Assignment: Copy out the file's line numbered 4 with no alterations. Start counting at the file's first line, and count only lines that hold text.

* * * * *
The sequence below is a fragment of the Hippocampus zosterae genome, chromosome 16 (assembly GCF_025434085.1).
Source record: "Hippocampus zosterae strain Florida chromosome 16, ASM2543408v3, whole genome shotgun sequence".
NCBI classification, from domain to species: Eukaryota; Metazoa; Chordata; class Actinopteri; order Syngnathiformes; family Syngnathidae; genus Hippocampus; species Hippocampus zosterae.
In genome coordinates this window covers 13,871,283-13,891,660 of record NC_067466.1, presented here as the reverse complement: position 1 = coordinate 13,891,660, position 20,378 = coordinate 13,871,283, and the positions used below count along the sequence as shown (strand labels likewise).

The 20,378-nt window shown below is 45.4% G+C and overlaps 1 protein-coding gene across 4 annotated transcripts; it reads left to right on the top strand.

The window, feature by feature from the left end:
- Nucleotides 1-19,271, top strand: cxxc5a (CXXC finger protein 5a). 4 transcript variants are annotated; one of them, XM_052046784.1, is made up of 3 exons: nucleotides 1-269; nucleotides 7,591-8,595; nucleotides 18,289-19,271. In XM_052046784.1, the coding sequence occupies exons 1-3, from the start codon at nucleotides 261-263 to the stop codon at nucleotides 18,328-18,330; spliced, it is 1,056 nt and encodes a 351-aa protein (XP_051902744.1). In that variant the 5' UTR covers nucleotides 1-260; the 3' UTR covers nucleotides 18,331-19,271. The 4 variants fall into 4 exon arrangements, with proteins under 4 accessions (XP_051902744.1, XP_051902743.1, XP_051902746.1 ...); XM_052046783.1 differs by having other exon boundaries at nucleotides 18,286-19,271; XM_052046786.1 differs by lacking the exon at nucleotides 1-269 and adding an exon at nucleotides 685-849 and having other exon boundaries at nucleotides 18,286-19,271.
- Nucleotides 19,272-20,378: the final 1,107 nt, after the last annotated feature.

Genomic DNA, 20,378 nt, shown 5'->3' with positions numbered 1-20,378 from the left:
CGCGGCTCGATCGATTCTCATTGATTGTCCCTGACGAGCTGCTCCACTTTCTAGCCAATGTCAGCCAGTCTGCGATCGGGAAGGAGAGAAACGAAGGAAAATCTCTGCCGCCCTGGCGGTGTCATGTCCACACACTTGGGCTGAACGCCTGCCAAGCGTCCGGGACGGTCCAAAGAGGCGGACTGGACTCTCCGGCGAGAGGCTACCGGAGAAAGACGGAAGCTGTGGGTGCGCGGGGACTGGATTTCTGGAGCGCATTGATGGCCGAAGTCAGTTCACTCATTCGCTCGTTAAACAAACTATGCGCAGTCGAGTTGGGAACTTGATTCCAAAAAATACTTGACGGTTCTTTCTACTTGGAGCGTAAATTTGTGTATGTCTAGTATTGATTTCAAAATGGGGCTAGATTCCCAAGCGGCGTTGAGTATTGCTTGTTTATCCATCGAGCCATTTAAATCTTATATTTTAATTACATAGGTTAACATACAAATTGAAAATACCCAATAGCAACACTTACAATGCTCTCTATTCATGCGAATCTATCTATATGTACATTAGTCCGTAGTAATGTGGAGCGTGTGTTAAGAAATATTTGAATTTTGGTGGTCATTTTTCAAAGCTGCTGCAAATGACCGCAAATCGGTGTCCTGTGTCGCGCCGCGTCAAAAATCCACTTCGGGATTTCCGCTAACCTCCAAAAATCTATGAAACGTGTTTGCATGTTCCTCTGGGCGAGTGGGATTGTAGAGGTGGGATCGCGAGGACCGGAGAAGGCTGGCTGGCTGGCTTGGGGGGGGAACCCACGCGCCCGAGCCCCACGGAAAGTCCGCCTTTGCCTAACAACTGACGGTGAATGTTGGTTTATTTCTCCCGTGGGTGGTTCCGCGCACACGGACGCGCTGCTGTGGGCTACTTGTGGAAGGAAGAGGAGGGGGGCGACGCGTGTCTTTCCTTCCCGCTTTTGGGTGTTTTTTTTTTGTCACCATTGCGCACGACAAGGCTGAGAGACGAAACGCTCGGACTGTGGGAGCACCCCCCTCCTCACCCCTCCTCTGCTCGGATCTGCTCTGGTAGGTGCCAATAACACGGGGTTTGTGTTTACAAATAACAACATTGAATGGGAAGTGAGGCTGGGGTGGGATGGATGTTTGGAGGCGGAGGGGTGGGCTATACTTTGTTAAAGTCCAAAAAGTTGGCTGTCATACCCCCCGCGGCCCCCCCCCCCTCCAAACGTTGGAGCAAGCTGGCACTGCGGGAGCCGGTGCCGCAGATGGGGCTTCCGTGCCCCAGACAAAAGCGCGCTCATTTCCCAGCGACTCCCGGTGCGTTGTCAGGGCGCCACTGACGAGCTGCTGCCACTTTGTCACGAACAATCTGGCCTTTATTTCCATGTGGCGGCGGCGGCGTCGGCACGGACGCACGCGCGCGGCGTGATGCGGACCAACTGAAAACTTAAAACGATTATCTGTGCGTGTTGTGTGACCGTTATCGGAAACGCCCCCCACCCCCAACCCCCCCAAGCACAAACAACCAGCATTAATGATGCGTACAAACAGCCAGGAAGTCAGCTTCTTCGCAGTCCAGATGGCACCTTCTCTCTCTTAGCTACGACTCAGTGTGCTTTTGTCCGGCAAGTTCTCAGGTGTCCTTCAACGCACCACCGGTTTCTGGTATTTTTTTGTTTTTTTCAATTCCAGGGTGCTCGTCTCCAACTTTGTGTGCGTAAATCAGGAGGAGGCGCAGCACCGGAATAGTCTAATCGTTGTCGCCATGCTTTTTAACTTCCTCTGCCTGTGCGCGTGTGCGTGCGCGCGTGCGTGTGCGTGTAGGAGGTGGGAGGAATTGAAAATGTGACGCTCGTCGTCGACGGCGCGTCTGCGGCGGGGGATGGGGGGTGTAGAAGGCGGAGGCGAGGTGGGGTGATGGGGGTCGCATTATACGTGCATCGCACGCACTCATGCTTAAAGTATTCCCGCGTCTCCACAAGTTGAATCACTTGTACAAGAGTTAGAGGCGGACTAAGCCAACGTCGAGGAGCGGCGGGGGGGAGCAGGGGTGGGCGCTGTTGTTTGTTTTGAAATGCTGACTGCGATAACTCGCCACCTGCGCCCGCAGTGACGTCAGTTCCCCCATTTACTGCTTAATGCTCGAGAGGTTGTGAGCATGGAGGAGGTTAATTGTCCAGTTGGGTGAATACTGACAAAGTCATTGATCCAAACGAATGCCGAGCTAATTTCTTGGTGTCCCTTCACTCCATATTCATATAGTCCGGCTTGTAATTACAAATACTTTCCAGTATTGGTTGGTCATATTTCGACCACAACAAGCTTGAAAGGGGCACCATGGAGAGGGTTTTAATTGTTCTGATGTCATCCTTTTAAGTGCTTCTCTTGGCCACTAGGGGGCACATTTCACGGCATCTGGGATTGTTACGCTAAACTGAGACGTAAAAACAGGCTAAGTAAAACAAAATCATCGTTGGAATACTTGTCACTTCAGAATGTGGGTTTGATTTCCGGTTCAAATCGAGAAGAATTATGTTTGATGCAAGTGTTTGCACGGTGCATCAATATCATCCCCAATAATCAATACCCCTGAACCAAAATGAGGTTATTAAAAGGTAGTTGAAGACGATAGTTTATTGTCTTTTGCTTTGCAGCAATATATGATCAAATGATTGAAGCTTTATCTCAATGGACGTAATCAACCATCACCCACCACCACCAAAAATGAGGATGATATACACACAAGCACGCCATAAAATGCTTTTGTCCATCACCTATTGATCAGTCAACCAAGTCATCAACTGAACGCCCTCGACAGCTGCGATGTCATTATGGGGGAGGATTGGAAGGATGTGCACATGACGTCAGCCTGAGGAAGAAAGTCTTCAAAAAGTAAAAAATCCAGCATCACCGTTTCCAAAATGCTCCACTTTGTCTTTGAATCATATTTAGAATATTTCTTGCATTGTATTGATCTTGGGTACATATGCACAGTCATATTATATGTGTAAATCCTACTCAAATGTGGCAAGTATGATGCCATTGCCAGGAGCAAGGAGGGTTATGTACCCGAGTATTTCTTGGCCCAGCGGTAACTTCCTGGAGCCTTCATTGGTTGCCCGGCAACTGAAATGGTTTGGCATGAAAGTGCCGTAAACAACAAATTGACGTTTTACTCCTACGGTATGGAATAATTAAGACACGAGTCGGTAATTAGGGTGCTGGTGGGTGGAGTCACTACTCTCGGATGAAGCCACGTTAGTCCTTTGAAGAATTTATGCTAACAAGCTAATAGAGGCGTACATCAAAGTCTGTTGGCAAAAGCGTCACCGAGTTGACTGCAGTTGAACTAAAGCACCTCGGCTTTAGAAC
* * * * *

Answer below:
In genome coordinates this window covers 13,871,283-13,891,660 of record NC_067466.1, presented here as the reverse complement: position 1 = coordinate 13,891,660, position 20,378 = coordinate 13,871,283, and the positions used below count along the sequence as shown (strand labels likewise).